The birth of the universe = Te Whanautanga o te ao tukupu : Maori oral cosmogony from the Wairarapa / Agathe Thornton.
By: Thornton, Agathe.Material type: BookPublisher: Auckland, N.Z. : Reed Pub., 2004Description: 288 pages,  pages of plates : illustrations ; 25 cm.Content type: text Media type: unmediated Carrier type: volumeISBN: 079000948X (hbk.).Other title: Whanautanga o te ao tukupu.Subject(s): Cosmogony, Maori -- New Zealand -- South Wairarapa District | Cosmogony, Maori -- New Zealand -- Masterton District | Cosmogony, Maori -- New Zealand -- Carterton District | Legends, Maori | Maori (New Zealand people) -- Religion | Maori (New Zealand people) -- Folklore | Ranginui | Papatūānuku | Tānemāhuta | Tohunga | AtuaDDC classification: z523.12
|Item type||Current location||Collection||Call number||Copy number||Status||Date due|
|Te Taurawhiri Non-Fiction||Alexander Library | Te Rerenga Mai o Te Kauru Te Taurawhiri||Te Taurawhiri||523.12 THO||Available|
|Te Taurawhiri Non-Fiction||Alexander Library | Te Rerenga Mai o Te Kauru Te Taurawhiri||Te Taurawhiri||523.12 THO||1||Available|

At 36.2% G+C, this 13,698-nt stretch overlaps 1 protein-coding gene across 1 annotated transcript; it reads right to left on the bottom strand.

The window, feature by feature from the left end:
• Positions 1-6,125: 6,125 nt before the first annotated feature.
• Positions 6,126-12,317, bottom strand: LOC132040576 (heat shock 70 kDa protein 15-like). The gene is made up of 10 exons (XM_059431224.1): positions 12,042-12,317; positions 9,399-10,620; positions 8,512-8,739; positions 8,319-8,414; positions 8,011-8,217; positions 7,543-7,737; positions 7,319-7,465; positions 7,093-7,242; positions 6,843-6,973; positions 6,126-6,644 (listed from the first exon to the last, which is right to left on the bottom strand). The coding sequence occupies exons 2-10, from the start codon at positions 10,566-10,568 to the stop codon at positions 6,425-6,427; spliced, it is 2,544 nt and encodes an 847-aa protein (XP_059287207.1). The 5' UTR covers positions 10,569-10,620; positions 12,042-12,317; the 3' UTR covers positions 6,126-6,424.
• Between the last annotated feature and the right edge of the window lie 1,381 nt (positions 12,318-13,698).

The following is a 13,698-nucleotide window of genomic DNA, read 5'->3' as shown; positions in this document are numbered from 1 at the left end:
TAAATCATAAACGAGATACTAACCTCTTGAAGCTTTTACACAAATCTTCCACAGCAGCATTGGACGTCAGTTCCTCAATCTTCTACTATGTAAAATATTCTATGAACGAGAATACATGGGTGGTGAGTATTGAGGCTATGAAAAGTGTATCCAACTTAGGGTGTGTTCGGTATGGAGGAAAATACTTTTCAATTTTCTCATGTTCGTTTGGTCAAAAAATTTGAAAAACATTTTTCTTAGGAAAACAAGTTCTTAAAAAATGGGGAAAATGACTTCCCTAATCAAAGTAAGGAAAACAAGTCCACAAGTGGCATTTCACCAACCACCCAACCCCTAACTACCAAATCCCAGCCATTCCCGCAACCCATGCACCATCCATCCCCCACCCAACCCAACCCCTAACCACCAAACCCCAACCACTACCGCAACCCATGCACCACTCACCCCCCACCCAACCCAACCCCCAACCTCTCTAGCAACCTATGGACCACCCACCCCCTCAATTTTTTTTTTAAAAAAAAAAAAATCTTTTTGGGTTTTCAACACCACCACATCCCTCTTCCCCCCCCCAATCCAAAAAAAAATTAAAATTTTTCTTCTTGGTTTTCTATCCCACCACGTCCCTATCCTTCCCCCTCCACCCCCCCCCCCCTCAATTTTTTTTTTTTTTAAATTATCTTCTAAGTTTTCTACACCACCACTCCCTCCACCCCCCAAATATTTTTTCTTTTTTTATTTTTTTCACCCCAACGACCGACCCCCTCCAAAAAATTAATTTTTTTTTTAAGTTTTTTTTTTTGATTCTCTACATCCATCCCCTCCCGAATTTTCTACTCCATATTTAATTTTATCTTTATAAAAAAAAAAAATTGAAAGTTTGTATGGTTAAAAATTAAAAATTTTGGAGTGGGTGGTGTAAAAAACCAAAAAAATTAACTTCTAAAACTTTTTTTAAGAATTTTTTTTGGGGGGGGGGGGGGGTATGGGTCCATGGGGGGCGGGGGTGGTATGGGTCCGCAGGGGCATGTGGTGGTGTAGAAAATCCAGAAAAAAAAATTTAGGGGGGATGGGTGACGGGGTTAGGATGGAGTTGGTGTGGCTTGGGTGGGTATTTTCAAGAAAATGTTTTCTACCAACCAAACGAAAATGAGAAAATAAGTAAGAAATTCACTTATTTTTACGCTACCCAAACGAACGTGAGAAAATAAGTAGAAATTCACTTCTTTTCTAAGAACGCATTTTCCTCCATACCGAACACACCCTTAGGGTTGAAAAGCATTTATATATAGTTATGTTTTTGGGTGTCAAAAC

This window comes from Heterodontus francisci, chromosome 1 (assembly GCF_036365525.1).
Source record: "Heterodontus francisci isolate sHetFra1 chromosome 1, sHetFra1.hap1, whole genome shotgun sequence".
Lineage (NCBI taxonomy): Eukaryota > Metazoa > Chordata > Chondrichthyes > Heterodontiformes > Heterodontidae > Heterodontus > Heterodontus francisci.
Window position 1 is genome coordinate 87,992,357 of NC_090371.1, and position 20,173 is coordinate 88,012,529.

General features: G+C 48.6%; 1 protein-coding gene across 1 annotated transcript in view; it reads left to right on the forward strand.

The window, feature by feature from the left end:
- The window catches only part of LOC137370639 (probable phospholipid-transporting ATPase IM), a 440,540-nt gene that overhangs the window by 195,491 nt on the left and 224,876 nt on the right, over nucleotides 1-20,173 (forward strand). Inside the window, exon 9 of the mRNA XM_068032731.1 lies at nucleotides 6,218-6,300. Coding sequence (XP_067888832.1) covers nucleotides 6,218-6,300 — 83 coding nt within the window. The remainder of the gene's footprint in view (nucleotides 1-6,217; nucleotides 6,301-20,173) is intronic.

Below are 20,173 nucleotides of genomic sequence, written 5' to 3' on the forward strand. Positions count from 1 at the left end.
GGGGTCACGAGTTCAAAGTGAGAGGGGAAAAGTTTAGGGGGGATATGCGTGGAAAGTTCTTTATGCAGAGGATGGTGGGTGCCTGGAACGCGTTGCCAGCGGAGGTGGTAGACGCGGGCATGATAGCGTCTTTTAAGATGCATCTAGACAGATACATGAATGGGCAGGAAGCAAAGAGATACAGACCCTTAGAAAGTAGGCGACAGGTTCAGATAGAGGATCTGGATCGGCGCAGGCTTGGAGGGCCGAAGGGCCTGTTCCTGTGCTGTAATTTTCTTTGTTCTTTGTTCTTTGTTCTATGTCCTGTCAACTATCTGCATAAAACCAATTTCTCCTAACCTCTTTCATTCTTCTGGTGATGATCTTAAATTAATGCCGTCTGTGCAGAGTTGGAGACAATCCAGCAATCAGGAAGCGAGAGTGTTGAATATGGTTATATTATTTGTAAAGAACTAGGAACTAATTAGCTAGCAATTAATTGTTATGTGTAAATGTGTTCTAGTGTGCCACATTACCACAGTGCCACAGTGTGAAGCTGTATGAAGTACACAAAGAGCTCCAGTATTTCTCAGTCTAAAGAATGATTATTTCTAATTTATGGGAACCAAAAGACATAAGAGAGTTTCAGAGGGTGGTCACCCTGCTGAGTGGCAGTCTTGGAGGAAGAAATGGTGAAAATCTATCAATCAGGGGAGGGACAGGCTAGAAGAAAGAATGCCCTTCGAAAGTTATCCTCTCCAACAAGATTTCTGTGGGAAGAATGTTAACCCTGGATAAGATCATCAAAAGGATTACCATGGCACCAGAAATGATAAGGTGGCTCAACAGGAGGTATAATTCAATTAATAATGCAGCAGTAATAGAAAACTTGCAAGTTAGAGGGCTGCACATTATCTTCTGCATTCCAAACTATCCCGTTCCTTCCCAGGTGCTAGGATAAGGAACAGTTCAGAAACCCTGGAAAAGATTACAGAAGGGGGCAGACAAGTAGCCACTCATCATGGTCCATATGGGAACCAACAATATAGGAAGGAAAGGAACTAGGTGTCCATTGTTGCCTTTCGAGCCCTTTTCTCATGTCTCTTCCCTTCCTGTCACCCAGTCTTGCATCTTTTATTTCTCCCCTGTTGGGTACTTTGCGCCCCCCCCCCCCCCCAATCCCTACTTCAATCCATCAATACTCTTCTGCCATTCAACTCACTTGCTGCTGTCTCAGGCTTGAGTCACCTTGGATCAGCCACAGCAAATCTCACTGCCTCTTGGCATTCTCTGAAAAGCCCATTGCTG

|Te Taurawhiri Non-Fiction||Davis (Central) Library Te Taurawhiri||Te Taurawhiri||523.12 THO||1||Available|
Enhanced descriptions from Syndetics:
Why did the Maori, of the Wairarapa in particular, come to write down their oral traditions? How did they do it? And what was changed, or lost, in the translation from oral to literal? These are the questions Professor Agathe Thornton examines in relation to oral traditions of the Wairarapa, and the stories she chooses to compare are major parts of the areas's cosmogony (Cosmogony is the story of how the cosmos came into existence). Of great importance are the dictation of stories from the heavenly world; the Separation of Rangi and Papa, and the ascent of Tane to Io for the Sacred Stones. In the Wairarapa, stories of the heavenly world were recited by three tohunga; Te Matorohanga, Pohuhu and Te Okawhare. Professor Thornton's conclusions provide insight into the way in which the tohunga shaped his narrative performance, as well as commenting on cosmogony stories of greater Polynesia and the relevance of Maori oral traditions in the present day."
"Ngā kete e toru = 3 baskets of knowledge"
Includes bibliographical references (p. 275-280) and index.
In English with some Maori texts of manuscripts, and their translation into English.
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